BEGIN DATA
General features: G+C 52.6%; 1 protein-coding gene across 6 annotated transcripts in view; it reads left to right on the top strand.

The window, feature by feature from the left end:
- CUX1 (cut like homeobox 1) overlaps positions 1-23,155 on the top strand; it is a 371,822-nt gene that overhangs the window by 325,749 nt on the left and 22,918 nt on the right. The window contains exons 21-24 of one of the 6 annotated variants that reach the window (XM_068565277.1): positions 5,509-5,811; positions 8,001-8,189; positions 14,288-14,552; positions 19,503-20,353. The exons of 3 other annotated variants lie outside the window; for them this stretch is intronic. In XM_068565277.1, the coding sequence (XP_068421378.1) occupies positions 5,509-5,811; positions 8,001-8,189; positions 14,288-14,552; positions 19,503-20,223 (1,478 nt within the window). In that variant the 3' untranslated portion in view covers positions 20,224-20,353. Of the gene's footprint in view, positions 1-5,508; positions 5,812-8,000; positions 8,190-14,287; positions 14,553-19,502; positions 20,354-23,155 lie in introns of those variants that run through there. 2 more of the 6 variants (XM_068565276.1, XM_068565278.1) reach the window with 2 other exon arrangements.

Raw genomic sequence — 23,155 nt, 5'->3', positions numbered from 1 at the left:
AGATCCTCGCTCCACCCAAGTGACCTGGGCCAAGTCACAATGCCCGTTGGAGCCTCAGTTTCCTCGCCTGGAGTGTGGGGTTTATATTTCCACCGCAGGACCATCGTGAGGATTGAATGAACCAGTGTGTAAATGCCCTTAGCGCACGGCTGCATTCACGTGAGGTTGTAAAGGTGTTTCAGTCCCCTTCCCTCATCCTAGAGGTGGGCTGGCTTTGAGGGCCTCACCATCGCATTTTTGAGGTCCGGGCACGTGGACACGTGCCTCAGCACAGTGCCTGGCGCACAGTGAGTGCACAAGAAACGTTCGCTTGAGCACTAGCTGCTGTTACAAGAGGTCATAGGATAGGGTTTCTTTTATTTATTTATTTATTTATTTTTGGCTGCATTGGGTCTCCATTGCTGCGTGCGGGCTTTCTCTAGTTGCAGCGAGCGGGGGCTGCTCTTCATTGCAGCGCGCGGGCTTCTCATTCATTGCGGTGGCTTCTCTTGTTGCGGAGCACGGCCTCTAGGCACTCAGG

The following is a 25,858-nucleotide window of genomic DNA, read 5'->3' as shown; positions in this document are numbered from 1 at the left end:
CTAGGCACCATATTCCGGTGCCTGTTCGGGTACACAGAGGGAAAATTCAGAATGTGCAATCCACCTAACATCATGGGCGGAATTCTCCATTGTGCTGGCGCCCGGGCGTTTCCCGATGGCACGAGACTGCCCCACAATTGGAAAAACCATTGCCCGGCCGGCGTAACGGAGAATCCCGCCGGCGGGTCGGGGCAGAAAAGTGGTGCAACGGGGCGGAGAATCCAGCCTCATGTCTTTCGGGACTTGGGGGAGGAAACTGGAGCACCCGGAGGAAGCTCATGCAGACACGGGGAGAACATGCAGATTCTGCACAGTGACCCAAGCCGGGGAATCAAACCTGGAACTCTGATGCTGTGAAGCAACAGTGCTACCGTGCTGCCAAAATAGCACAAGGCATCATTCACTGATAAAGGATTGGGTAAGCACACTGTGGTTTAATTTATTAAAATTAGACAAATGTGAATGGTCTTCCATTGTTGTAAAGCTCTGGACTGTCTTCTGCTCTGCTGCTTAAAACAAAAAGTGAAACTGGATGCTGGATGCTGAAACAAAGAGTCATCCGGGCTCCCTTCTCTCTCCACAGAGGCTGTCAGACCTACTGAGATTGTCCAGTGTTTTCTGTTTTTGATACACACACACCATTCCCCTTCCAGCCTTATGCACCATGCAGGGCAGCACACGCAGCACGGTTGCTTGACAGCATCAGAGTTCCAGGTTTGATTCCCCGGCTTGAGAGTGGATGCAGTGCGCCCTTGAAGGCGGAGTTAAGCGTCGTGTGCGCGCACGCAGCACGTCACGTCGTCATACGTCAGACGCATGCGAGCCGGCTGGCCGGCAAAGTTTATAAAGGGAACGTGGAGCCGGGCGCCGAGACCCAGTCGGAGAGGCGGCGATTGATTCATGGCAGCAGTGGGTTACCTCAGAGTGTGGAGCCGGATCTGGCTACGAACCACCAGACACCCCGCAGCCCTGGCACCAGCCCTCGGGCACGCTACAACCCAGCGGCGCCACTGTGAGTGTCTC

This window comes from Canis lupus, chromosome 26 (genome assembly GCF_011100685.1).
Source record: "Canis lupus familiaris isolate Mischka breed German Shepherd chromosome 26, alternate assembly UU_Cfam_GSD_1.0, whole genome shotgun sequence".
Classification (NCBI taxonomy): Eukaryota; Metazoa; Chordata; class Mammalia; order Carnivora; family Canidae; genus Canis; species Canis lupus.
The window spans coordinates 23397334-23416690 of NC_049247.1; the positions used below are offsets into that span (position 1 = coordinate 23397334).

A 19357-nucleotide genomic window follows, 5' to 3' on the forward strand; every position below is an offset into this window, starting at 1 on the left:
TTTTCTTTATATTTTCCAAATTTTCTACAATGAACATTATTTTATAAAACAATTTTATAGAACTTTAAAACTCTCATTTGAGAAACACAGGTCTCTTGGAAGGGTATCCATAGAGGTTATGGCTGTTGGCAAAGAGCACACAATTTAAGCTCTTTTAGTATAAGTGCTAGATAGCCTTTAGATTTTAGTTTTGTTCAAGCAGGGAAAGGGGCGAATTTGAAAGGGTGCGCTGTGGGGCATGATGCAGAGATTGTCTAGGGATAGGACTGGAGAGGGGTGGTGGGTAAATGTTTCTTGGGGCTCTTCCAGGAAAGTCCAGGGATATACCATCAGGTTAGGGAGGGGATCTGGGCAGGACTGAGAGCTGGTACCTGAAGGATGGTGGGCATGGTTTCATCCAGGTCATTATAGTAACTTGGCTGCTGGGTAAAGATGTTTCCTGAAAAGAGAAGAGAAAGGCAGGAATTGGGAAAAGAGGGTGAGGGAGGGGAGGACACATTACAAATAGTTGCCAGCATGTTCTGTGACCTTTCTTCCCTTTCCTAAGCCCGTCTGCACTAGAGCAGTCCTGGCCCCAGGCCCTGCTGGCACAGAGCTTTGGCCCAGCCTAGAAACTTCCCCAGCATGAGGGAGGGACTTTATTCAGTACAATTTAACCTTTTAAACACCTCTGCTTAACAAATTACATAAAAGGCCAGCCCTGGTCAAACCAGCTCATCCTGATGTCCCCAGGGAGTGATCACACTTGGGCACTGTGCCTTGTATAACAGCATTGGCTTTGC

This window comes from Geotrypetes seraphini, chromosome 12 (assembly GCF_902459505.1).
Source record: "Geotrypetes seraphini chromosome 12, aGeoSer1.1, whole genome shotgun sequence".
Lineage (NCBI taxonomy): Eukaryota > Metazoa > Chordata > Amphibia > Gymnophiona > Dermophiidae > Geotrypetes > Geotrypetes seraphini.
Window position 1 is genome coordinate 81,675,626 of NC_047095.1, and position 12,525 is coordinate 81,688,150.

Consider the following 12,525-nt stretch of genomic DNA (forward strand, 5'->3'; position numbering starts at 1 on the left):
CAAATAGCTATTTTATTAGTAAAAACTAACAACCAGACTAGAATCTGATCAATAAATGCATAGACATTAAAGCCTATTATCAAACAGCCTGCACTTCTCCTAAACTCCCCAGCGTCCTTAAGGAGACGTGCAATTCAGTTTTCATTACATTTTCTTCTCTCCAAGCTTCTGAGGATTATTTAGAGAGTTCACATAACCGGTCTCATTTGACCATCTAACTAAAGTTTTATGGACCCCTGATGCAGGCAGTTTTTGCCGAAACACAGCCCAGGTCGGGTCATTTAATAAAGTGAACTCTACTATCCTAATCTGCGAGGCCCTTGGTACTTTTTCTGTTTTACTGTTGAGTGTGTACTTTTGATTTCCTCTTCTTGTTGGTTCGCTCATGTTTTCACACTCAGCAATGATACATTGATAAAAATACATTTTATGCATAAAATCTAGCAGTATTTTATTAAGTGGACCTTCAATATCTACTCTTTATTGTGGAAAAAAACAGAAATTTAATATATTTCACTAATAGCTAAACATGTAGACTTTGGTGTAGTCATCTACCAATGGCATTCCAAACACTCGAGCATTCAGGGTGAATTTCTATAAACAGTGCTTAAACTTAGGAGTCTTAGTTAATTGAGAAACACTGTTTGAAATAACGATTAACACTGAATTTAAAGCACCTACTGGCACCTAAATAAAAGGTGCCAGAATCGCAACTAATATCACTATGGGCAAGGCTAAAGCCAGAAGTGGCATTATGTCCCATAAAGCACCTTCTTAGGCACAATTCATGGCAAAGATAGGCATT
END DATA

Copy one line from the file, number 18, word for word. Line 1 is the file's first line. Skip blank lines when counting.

Consider the following 12,525-nt stretch of genomic DNA (forward strand, 5'->3'; position numbering starts at 1 on the left):